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Friday June 9th

Hundreds of UNC professors send letter to Chancellor to keep Silent Sam down

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Professors from almost every department at UNC signed a letter sent to Chancellor Carol Folt and Provost Bob Blouin demanding leadership and answers regarding the removal of Silent Sam. According to Professor Edwin Fisher of the UNC’s Gillings School of Global Public Health, as of Thursday night, over 320 signatures had been procured.

The letter, dated Aug. 25, 2018, came five days after Silent Sam was forcibly removed by protesters. It recounts how last year, university administrators failed to firmly address how the statue has been the root of divisiveness and public concern.

According to Fisher, who coordinated the email, the growing response from UNC faculty has been “remarkable.” Fisher explained that after sending the email to others in the Health Behavior Department regarding his sentiments toward Silent Sam’s removal, he was encouraged to circulate it through other departments to gather response and support. 

Distinguished professors ranging from the Department of Mathematics to Department of Dramatic Art, along with several who had served the Dean themselves, were among the list of signees. 

“We need a vision from Carol Folt,” Fisher said, urging the Chancellor to “not play some kind of rhetorical dance with the UNC-system Board of Governors.”  

Folt met with the Board of Trustees on Tuesday to discuss Silent Sam's future. The administration was given a Nov. 15 deadline to present a plan to the Board of Governors. 

“We will look at all options, including one that features a location on campus to display the monument in a place of prominence, honor, visibility, availability and access, where we can ensure public safety, ensure the monument’s preservation and place in the history of UNC and the nation while also following appropriate processes to secure any needed approvals from the Board of Trustees, the Board of Governors, the N.C. Historical Commission and the North Carolina General Assembly,” one of Folt's most recent statements said.

"The time is now for the university administration to show leadership, not bureaucratic obfuscation," the letter said. "Show us that you and the university do indeed stand for Lux et Libertas, not sustaining and and enforcing the symbols of human cruelty."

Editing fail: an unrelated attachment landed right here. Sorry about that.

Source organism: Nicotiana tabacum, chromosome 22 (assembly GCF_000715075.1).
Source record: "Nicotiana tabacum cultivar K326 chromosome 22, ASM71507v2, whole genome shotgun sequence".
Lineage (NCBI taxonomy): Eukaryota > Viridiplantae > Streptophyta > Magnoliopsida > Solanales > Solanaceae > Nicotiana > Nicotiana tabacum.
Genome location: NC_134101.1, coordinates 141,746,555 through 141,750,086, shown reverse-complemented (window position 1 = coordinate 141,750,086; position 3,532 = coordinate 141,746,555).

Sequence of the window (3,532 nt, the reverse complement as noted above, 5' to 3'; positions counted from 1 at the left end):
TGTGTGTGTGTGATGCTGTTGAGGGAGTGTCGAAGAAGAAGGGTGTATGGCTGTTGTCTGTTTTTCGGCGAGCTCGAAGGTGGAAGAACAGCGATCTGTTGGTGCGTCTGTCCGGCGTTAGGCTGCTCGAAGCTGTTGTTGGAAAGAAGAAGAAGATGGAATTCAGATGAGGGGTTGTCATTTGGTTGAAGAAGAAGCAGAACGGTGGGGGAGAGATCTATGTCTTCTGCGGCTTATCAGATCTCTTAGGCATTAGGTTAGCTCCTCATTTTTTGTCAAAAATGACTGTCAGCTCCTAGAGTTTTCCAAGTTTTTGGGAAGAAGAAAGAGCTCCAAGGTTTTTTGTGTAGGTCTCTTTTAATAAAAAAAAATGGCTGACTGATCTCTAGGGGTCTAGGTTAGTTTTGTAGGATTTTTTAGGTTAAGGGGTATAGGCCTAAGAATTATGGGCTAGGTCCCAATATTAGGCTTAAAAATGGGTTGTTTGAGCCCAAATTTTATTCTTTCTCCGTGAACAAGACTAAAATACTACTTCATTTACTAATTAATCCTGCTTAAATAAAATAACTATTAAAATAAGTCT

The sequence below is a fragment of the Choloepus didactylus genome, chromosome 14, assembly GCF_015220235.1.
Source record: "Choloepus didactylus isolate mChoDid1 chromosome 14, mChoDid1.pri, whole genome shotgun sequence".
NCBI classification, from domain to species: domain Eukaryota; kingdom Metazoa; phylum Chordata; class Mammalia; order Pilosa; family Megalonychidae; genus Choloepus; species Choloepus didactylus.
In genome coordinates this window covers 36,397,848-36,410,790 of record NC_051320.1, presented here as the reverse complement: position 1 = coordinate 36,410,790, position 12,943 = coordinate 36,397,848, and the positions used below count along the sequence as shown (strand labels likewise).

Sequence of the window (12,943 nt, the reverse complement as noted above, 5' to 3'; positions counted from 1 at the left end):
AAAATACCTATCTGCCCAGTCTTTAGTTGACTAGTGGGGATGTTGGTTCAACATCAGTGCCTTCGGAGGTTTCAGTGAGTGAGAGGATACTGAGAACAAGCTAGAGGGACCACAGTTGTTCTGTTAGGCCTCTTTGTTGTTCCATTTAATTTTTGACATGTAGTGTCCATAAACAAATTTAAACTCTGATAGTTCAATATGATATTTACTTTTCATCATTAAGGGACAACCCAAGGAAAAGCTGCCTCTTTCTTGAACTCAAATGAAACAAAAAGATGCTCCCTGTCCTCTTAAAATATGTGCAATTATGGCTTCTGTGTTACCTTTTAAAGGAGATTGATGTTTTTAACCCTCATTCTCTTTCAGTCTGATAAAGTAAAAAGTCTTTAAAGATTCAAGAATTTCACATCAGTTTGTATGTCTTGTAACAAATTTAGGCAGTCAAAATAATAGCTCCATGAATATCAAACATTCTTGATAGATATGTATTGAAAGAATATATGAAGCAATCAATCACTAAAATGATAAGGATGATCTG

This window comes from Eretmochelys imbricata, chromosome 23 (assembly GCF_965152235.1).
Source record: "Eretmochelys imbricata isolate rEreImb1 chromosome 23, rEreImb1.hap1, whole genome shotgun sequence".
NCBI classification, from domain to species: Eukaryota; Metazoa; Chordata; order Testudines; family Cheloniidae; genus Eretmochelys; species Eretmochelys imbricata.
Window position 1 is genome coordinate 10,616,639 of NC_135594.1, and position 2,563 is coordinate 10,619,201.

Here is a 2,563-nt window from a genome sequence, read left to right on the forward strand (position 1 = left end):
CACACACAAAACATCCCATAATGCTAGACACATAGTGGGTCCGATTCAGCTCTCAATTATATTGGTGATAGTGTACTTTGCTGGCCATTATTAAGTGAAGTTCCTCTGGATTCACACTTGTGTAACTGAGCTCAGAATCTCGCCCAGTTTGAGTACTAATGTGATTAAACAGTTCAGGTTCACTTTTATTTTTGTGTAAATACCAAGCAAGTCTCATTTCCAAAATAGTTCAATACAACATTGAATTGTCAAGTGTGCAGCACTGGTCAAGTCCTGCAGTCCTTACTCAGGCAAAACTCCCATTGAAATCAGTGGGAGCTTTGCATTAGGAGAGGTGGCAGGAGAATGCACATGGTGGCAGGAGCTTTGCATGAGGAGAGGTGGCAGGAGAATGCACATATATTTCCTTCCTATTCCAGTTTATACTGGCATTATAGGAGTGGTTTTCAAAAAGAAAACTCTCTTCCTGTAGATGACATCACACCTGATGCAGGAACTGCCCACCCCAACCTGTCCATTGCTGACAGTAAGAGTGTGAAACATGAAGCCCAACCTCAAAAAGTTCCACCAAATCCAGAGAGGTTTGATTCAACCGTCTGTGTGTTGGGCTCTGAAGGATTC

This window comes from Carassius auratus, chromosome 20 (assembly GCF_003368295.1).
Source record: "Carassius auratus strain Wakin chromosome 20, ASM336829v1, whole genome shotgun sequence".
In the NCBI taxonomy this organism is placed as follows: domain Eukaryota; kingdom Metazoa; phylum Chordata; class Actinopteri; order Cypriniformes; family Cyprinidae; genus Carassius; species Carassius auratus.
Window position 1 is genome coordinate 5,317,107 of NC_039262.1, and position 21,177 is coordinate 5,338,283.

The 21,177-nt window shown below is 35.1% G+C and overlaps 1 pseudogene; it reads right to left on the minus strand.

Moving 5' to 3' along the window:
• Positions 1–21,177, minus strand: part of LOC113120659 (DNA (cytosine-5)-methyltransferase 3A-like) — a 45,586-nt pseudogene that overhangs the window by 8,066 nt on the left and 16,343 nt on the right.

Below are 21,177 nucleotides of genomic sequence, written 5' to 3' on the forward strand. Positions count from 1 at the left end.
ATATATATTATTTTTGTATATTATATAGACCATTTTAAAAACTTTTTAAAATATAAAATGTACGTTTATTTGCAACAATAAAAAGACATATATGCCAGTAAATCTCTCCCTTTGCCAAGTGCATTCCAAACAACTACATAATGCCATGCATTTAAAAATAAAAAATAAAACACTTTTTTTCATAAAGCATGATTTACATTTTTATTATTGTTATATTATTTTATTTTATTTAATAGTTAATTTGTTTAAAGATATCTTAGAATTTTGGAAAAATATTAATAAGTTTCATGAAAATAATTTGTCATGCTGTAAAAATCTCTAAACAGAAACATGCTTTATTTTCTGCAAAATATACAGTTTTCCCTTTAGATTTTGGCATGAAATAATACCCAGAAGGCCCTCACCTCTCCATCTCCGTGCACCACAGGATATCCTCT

The letter addressed the administration's insistence that safety is a top priority.

"This is not about safety," it said. "It is about the heart of our country. For our administration to continue to dodge that simple reality is coy and cruel."

To Fisher, and hundreds of other UNC professors, Folt’s response (and lack of) is “enormously embarrassing” and “unacceptable.” 

“To even talk about a racist symbol being put in a place of prominence and honor is a disgrace to the university, the state, and U.S. higher education,” Fisher said. 

Also on Tuesday, UNC’s Faculty Executive Committee also received 41 signatures by department chairs in the College of Arts and Sciences in opposition to returning Silent Sam to campus. 

“Returning the statue to any prominent location would reaffirm the values of white supremacy that motivated its original installation,” the email reads. “Moreover, to do so would undermine the moral and physical security of all members of our community.”

Professor Deb Aikat of UNC’s School of Media and Journalism serves on the Committee and shares views similar to those of Fisher.

“There needs to be an attempt on the consensus or seek the opinion of the campus community instead of a top-down decision,” Aikat said. “I have been at this University for 20 years and truth be told, I have not seen any other issue to have such a long-standing division on the campus.”

Aikat and Fisher both agreed the letter represents the voice of the people and the Carolina community, a body waiting for Folt to act on its behalf. 

“There will be some action or an inaction. There can be nothing else,” Aikat said.

Both also encourage students to get involved and speak directly to the administration, their professors and family about the future of Silent Sam. 

“This university is the university of the people,” Aikat said. "I think there has to be a public conversation."


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